Saturday, February 20, 2021

Tonight's Movie: The Great Man's Lady (1942) - A Kino Lorber Blu-ray Review

Another weekend, and another set of Kino Lorber reviews wrapped up!

Last year I reviewed the first two films in Kino Lorber's Barbara Stanwyck Collection, INTERNES CAN'T TAKE MONEY (1937) and THE BRIDE WORE BOOTS (1946).

There were so many interesting Kino Lorber sets released last year that I couldn't get to every film as each collection initially came out. With the pace of releases a bit slower this winter, I'm really enjoying circling back to completing watching these sets, and it's a good opportunity to remind readers of last year's many excellent multi-film releases.

THE GREAT MAN'S LADY is an historical saga directed by William A. Wellman.  Stanwyck appears opposite one of her regular costars, Joel McCrea, who also starred with her in the set's INTERNES CAN'T TAKE MONEY, filmed half a decade previously.  In the intervening years they had also costarred in Cecil B. DeMille's UNION PACIFIC (1939); ultimately Stanwyck and McCrea would make half a dozen films together in close to 24 years.

THE GREAT MAN'S LADY is a story presented in flashback as 100-year-old Hannah Sempler Hoyt (Stanwyck) recounts her life to a writer (K.T. Stevens, billed here as Katharine).  

Hannah is a young girl when she elopes with Ethan Hoyt (McCrea), who dreams of building a great city on the frontier.  

The Hoyts struggle and have decided to go west in search of gold when Ethan loses everything he owns to gambler Steely Hoyt (Brian Donlevy).  Hannah manages to get everything back from Steely, and when the Hoyts go west, Hannah and Steely become close friends when Ethan is away for weeks at a time prospecting.

Hannah gives birth to twins in her husband's absence, but they die in a flood.  Ethan believes Hannah has died in the same flood and remarries.  Having lost everything, Hannah goes with Steely to San Francisco, while Ethan becomes a wealthy and powerful man thanks to finding silver.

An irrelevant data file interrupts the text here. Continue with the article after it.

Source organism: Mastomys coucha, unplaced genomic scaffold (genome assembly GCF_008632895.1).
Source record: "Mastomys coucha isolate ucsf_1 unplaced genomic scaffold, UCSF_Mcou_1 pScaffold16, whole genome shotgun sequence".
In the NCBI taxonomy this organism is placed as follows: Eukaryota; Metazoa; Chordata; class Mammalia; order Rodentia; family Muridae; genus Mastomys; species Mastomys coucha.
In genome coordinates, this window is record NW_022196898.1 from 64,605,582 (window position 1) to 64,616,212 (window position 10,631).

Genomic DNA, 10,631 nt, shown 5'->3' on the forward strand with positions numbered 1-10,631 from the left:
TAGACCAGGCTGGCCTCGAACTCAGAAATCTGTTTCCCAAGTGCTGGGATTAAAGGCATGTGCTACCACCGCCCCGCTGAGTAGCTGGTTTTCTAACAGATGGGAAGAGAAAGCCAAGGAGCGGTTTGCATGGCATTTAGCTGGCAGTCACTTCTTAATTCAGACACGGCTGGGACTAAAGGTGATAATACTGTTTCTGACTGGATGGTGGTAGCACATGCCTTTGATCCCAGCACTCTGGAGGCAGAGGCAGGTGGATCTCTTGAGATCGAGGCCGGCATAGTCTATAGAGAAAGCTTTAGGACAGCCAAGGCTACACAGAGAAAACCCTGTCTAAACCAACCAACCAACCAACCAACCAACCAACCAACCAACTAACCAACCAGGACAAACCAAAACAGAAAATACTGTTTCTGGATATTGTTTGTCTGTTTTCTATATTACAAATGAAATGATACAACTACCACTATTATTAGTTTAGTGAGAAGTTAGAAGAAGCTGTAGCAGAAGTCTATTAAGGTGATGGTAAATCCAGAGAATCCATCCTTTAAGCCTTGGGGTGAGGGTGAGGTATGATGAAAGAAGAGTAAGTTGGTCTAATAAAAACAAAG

The early part of the film is the best, with McCrea and Stanwyck as ambitious young dreamers who are head over heels for each other.  The second half of the film is absorbing enough to watch but the lighthearted energy gradually disappears and the film instead becomes depressing, as one can imagine reading the above.  Killing off two little babies, followed by the permanent break to the Hoyt marriage, was much too much.

The performances by Stanwyck and Donlevy are top notch, and Stanwyck really gets to show her stuff as her character ages by eight decades.  McCrea is a big favorite but has less to do in this film, especially in the second half, when he's more talked about than seen.  

There are a number of familiar supporting faces in the cast, from Thurston Hall, Charles Lane, and George Chandler to Etta McDaniel, Mary Treen, and Lloyd Corrigan, but only the three excellent leads make any impression.  

The film is worth seeing for fans of Stanwyck, McCrea, and Donlevy -- and I'm definitely one -- but ultimately it's kind of a long 90 minutes with all the tragedies befalling the characters in rapid succession.

THE GREAT MAN'S LADY was filmed by William C. Mellor.  The screenplay by W.L. River was based on a story by multiple contributors, including Adela Rogers St. Johns.  Additional great names behind the scenes included costumes by Edith Head and a score by Victor Young.

Kino Lorber's Blu-ray is a nice print with excellent sound.  The disc includes a commentary by Eloise Ross along with the trailer.  

Thanks to Kino Lorber for providing a review copy of this Blu-ray.


Blogger Caftan Woman said...

Epic in my youngster's view and less so as an adult. The combination of creative people off and on screen is always a draw.

5:57 AM  
Blogger barrylane said...

I started watching this once, a long time ago. The shooting was marvelous, a strong hint of what might have been, but I could not get through it, and there are not a ton of pictures I can say that about.

12:24 PM  
Blogger Laura said...

Very interested to hear each of your reactions to this movie, Caftan Woman and Barrylane.

One definitely has the feeling that, between the director and the actors, it could have been so much more. Instead it's one I don't imagine I'll be returning to in the future, when everyone involved made so many movies I like far better.

Best wishes,

12:37 PM  

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